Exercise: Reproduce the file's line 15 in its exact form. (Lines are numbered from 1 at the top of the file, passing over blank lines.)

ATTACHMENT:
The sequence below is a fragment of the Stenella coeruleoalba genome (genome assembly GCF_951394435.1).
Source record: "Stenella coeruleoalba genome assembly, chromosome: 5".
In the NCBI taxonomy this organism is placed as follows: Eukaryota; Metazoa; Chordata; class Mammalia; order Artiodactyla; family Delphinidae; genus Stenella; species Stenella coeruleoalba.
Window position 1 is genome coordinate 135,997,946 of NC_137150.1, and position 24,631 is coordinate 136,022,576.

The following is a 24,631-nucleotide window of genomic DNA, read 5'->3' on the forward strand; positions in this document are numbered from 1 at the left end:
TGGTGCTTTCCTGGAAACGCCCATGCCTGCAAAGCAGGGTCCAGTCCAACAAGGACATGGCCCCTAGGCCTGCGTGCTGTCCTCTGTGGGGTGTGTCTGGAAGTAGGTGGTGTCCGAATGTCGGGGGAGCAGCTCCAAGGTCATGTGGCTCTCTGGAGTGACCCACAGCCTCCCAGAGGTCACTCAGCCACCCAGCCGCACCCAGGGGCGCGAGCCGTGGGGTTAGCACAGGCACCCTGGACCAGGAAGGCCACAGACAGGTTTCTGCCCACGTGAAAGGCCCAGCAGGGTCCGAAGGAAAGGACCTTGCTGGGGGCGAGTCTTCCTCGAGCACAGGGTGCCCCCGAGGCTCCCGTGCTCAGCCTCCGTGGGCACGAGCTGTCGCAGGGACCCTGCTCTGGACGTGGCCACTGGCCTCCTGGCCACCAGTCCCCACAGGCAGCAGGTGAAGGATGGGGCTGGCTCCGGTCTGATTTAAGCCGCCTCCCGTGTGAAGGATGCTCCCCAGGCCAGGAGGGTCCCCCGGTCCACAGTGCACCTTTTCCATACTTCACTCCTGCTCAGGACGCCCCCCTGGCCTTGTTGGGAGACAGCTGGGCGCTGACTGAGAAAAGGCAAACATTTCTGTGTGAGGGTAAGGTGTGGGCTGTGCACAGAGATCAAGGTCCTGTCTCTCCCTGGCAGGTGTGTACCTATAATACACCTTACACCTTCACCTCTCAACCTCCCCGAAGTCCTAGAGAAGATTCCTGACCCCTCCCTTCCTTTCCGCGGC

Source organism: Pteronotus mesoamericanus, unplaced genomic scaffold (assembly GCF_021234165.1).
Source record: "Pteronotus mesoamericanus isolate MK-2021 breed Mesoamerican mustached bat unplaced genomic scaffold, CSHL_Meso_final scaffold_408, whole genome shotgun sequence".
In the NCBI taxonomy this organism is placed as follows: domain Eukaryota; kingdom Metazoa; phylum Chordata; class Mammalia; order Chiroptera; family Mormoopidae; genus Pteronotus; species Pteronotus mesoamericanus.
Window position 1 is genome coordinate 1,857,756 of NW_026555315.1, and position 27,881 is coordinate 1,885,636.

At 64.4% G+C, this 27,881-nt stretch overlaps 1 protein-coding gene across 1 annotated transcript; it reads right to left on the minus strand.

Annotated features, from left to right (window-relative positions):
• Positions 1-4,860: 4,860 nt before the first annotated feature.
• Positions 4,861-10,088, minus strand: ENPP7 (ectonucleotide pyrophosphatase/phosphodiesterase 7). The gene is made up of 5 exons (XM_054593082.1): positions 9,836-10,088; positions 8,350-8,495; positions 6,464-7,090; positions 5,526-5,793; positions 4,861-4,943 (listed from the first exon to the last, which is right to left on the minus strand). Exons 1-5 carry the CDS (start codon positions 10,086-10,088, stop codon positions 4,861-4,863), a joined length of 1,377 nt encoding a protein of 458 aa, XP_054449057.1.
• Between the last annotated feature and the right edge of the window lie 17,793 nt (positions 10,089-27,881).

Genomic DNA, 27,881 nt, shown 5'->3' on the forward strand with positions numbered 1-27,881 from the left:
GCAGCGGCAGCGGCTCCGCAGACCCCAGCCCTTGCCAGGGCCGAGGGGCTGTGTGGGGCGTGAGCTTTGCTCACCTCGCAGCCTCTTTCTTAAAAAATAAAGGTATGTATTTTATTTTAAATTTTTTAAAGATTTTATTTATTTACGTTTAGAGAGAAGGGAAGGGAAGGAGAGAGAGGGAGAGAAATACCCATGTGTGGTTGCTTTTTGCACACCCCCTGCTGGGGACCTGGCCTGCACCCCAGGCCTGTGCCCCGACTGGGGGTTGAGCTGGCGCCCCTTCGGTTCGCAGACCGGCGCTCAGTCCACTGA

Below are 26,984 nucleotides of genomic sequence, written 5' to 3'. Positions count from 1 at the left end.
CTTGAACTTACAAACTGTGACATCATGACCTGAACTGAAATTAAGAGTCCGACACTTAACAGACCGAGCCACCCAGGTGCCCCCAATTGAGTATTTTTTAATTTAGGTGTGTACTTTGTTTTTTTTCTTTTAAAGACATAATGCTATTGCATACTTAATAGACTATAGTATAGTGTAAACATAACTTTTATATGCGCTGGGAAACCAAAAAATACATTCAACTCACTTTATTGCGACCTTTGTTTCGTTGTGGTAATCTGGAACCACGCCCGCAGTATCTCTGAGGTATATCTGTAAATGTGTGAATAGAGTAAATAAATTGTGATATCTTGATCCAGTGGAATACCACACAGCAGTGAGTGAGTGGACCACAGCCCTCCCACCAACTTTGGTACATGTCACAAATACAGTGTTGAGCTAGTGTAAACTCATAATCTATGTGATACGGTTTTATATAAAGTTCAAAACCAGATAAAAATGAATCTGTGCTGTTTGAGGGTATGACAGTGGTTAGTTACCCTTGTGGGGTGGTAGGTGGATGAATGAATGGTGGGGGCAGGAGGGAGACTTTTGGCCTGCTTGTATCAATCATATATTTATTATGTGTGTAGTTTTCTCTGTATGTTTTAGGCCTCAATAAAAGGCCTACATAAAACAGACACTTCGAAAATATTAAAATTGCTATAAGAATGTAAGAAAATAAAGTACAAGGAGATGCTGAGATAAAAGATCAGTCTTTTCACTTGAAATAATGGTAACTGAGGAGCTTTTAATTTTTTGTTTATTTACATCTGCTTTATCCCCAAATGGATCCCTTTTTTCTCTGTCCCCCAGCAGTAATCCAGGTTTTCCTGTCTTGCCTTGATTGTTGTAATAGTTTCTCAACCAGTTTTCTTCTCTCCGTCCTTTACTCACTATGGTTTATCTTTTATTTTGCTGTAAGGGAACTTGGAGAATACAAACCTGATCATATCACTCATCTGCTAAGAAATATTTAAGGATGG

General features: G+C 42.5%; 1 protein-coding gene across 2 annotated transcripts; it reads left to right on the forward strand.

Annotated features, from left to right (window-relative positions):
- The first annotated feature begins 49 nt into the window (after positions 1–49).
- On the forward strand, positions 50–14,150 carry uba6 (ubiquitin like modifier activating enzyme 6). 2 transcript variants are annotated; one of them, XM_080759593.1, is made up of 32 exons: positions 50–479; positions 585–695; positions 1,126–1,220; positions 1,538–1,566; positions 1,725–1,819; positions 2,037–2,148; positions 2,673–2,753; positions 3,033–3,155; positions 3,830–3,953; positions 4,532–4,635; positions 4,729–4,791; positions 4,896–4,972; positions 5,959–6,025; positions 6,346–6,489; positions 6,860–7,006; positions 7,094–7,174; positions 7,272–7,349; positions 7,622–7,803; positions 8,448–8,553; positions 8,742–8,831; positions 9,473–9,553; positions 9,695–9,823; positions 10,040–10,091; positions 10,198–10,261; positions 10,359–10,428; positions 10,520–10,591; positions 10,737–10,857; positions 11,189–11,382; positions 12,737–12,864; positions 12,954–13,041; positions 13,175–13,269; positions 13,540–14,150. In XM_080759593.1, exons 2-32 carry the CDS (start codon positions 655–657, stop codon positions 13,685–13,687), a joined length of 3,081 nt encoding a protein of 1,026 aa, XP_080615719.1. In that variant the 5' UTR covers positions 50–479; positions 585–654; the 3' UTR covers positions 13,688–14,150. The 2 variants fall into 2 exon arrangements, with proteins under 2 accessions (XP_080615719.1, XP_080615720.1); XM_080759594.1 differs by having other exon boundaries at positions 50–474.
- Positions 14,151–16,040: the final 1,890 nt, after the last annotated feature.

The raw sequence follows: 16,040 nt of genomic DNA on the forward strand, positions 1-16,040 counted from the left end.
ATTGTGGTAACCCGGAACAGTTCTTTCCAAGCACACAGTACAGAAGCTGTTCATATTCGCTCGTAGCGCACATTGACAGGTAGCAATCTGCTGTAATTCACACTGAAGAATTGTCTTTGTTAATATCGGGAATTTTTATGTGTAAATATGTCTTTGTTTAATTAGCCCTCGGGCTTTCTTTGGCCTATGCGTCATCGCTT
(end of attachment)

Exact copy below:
• Between the last annotated feature and the right edge of the window lie 17,793 nt (positions 10,089-27,881).